Ask any winter sports enthusiast and they’ll say they love lots of snow on the ground. Likewise, ask any tree and it will say it wants snow over its roots in the winter. But nobody who has to walk on snow-packed sidewalks or drive on icy streets will enjoy having snow underfoot or under their tires. However, these people might not get as annoyed by a snowfall if they knew of snow’s benefits, such as:
INSULATION – A snow cover on the ground provides insulation that prevents ground temperatures from alternately freezing and thawing. This fluctuation causes water in the soil to expand and contract, thus damaging the root system of trees and shrubs.
Since most plants won’t begin to grow in the spring until they’ve had exposure to a certain number of days of cold temperatures, a snow cover will limit the detrimental effect of warm days, especially during lengthy warm spells. Also, by keeping ground temperatures below freezing, snow will prevent plants from coming up too early.
Additionally, animals benefit from snow cover’s insulating protection against frigid temperatures and high winds. And in a winter when there’s not been a good snow cover, the frost may penetrate so deeply that there could be a problem with pipes freezing.
FERTILIZER – Snow has been called “poor man’s fertilizer.” As snow forms and falls through the atmosphere, it collects atmospheric nitrates. As the snow melts, it allows the slow release of this nitrogen without the negative effects of harsh commercial fertilizers. In areas of high air pollution from automobiles and power plants, a snowfall will contain more nitrogen compounds, which is good for the nutrient content of area gardens, but the pollution is not so good for the environment.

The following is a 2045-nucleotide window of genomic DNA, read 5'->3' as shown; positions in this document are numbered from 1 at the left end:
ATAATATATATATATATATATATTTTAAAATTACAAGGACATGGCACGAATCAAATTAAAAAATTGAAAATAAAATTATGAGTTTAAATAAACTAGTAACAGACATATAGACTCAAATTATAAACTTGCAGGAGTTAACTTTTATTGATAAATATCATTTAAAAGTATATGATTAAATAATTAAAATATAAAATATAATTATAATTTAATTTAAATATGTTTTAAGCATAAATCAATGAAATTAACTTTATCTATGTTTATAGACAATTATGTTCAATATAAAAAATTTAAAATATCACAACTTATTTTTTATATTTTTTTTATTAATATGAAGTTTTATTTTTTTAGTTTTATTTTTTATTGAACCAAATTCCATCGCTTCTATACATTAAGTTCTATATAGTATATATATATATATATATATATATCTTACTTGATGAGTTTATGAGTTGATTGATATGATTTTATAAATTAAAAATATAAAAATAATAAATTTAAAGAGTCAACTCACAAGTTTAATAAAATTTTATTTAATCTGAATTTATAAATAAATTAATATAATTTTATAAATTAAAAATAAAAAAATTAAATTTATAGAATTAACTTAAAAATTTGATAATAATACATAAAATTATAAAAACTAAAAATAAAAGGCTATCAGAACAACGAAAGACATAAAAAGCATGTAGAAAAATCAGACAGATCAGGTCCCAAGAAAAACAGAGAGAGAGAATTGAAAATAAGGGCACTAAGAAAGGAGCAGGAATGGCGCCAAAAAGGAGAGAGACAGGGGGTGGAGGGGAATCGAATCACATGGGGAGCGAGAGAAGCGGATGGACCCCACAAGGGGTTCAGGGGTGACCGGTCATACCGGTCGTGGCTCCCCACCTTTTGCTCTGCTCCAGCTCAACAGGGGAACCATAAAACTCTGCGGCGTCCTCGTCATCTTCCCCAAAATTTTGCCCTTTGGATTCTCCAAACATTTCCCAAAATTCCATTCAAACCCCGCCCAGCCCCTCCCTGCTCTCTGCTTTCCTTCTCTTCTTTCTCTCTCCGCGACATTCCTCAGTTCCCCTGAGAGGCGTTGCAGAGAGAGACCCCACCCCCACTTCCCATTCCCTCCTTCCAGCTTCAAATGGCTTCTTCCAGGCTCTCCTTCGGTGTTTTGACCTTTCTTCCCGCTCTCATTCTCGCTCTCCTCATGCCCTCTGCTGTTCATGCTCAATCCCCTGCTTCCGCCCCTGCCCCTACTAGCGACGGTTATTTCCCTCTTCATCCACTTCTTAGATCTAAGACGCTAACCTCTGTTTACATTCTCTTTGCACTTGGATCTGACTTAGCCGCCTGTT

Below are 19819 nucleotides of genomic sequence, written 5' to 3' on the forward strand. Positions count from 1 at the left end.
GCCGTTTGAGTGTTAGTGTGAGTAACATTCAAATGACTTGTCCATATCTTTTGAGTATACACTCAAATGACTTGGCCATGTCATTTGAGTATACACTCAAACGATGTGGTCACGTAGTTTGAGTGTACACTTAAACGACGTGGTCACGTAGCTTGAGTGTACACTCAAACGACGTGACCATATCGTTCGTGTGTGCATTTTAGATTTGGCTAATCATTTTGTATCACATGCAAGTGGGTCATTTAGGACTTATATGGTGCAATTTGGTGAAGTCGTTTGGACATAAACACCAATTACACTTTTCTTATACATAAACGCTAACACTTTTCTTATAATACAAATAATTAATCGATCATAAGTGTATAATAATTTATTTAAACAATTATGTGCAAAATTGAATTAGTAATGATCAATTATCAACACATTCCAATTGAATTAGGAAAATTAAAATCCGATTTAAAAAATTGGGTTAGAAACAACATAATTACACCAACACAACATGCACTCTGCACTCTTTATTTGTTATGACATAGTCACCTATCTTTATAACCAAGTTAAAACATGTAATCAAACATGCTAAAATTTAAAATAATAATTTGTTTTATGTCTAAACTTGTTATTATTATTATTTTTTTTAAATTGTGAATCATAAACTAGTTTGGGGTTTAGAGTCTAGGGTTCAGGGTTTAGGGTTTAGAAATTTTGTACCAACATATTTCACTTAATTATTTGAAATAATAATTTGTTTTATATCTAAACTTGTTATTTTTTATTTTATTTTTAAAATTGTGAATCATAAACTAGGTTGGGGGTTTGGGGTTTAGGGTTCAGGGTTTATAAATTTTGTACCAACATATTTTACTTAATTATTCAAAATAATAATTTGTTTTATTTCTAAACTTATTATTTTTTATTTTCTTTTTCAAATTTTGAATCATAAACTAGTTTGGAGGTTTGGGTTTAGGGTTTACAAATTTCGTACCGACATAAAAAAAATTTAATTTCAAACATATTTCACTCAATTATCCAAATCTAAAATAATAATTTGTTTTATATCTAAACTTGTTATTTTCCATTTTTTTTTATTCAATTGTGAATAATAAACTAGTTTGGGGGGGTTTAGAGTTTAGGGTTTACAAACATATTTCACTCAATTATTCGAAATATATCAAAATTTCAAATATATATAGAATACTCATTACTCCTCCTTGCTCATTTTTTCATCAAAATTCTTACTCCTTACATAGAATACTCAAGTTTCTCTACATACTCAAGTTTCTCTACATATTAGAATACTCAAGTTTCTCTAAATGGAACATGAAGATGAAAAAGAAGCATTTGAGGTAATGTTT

Snow also helps to break down the previous season’s leaves and grass into a nutritious mulch that will feed the spring’s growing plants.
MOISTURE – Snow replenishes the water supply for plants and animals. Although the rapid melting of snow can cause flooding, especially in urban areas which have a high percentage of impervious surfaces that do not allow water to drain into the soil, the slow melting of snow will provide needed moisture to gardens and woodlands, fill rivers and reservoirs in many regions (notably the western U.S.), puddle in low-lying areas to provide drinking water for animals, and percolate through the soil and refill the aquifers that provide water for agriculture and human consumption.
BEAUTY – Whether a snow scene is viewed as a winter wonderland or as travel chaos, it’s hard not to appreciate the additional beauty that a snowfall bestows on an already special place like Riverwoods. Or, as a couple of writers so descriptively put it:
“There is nothing in the world more beautiful than the forest clothed to its very hollows in snow. It is the still ecstasy of nature, wherein every spray, every blade of grass, ever spire of reed, every intricacy of twig, is clad with radiance.” (William Sharp, Scottish poet and literary biographer, 1855-1905.)
“The first fall of snow is not only an event, it is a magical event. You go to bed in one kind of a world and wake up in another quite different, and if this is not enchantment then where is it to be found?” (J.B. Priestley, British writer, 1894-1984.)